[00:18:13] Chelsea Conaboy: And then also, yes, absolutely. I think there's a lot of pressure for mothers to do it all and also a lot of unhelpful social narratives around the role of fathers and other parents in those early months. This idea that like, well, babies only need their mothers, and so, you know, there's just not, like, not much we can do. And that's just not true. Babies can connect with other loving, attentive caregivers. And not only that, but that connection is really important for those parents themselves because they need the exposure to their babies, just like the gestational parent does in order to do the work of learning how to understand their cues and their mental states.

[00:18:57] Chelsea Conaboy: You know, babies are these tiny, [00:19:00] vulnerable nonverbal creatures who depend on us to know what their needs are, even when we don't yet always have the language to understand, understand what those needs are, and it, you learn them by practicing and making mistakes and trying again. And fathers and other parents, you know, they need that time to learn as well.

[00:19:22] Chelsea Conaboy: And this is a big message I think in relation to parental leave and the need for all parents to have time with their new newborns because they need that exposure to have kind of the healthiest possible transition to parenthood that they can.

[00:19:39] Monica Cardenas: You wrote an op-ed in the New York Times, when your book was published, about how maternal instinct is a myth that men created and how that myth has been perpetuated. And we talked a little bit about that. How is what we have historically called maternal instinct [00:20:00] different from what you're describing, right, because it seems to me that maternal instinct has been applied just a blanket instinct for all women, whether they have children or not. They just know how to take care..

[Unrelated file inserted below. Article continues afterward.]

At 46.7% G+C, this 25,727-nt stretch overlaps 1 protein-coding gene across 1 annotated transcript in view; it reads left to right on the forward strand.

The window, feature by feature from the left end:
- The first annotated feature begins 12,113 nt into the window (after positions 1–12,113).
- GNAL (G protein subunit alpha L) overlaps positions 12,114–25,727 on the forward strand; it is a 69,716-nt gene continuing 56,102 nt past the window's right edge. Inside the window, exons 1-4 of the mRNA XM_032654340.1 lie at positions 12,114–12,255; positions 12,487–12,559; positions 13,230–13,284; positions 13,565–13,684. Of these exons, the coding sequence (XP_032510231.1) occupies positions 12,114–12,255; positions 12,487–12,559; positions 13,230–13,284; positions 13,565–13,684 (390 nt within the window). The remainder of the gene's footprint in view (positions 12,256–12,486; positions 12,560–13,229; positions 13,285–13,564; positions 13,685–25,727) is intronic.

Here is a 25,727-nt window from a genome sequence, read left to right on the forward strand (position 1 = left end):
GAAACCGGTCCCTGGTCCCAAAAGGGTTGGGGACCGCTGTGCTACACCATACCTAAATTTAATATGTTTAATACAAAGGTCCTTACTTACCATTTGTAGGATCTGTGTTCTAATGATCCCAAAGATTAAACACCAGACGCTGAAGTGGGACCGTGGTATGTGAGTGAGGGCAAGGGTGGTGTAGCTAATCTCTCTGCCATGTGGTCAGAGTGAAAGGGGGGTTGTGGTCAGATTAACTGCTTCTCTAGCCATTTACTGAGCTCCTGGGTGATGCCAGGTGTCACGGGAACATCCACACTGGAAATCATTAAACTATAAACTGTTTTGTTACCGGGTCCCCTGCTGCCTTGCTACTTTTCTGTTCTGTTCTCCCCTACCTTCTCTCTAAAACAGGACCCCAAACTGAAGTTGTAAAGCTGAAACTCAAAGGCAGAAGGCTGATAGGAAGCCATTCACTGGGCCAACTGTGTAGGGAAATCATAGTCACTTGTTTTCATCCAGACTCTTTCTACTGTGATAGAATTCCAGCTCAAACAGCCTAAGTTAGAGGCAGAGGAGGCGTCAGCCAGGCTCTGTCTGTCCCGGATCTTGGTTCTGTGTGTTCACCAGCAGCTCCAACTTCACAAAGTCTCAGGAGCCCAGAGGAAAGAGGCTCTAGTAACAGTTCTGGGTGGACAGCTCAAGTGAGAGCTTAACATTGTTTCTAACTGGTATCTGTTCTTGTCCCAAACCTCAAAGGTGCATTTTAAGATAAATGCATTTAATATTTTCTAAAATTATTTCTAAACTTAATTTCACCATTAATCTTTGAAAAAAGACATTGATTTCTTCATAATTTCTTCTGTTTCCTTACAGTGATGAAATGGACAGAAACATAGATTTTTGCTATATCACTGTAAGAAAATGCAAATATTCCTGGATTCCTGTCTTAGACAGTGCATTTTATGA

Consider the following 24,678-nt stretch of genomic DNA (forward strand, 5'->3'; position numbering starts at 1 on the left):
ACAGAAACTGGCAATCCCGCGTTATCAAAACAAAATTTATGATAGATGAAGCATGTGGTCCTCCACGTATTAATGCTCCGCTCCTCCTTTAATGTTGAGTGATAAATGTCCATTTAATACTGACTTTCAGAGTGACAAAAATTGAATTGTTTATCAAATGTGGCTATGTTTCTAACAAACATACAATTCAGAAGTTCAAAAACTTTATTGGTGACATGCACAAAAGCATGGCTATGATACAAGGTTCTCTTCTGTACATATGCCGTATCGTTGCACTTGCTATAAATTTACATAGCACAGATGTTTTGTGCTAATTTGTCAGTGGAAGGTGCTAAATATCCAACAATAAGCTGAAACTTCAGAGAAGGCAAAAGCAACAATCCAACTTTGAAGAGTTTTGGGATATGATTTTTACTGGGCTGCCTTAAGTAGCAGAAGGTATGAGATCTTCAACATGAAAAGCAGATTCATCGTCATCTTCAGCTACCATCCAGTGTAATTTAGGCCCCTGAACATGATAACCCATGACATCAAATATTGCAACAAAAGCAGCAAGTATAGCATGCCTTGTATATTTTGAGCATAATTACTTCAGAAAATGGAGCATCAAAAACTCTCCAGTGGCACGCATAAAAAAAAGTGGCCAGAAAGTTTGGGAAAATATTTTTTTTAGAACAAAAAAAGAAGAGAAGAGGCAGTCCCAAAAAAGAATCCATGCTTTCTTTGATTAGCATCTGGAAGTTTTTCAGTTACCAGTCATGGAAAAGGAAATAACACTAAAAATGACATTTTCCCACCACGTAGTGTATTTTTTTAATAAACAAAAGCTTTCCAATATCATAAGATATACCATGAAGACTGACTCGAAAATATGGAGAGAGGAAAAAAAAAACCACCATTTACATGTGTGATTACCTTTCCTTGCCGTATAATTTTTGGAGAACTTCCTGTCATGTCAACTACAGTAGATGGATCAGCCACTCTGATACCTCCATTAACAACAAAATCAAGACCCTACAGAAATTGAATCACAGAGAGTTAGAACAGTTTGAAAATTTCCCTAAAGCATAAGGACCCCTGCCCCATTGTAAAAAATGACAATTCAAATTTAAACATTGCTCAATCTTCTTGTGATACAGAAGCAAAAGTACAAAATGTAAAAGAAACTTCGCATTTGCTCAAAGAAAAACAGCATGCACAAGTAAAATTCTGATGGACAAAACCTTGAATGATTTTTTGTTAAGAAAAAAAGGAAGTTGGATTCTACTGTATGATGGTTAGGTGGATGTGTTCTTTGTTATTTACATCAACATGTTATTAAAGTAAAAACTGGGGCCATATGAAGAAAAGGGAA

[00:20:15] Chelsea Conaboy: Yep. Yep. Yeah. I mean, I think an innate understanding of how to take care of one another is different than a process by which you learn how to do it. You learn it by doing and by making mistakes and by struggling through it, you know, that is fundamentally different.

[00:20:33] Chelsea Conaboy: I think the early writers of instinct theory and who included maternal instinct, you know, one of them was William McDougall, an early psychologist. And he wrote that like parental love was strongest in women and could overcome all other instincts, even fear itself.

[00:20:54] Chelsea Conaboy: And then he went on to write that it wasn't stronger however, than a woman's [00:21:00] education, that that maternal instinct declined as women were more educated. And so in order to preserve maternal instinct, which for McDougall was closely connected to preserving white supremacy because it was white women, he wanted to be having more babies, preserving maternal instinct in his mind required social sanctions, like laws against divorce or, institutions that would discourage divorce and birth control and women's education.

[00:21:31] Chelsea Conaboy: And, thereby keep them having babies. So, I mean, this was not a subtle thing, you know, this is not like feminist scholars have not had to reach very far to see that this was a, a construct that was used to keep them in a certain place, which is at home.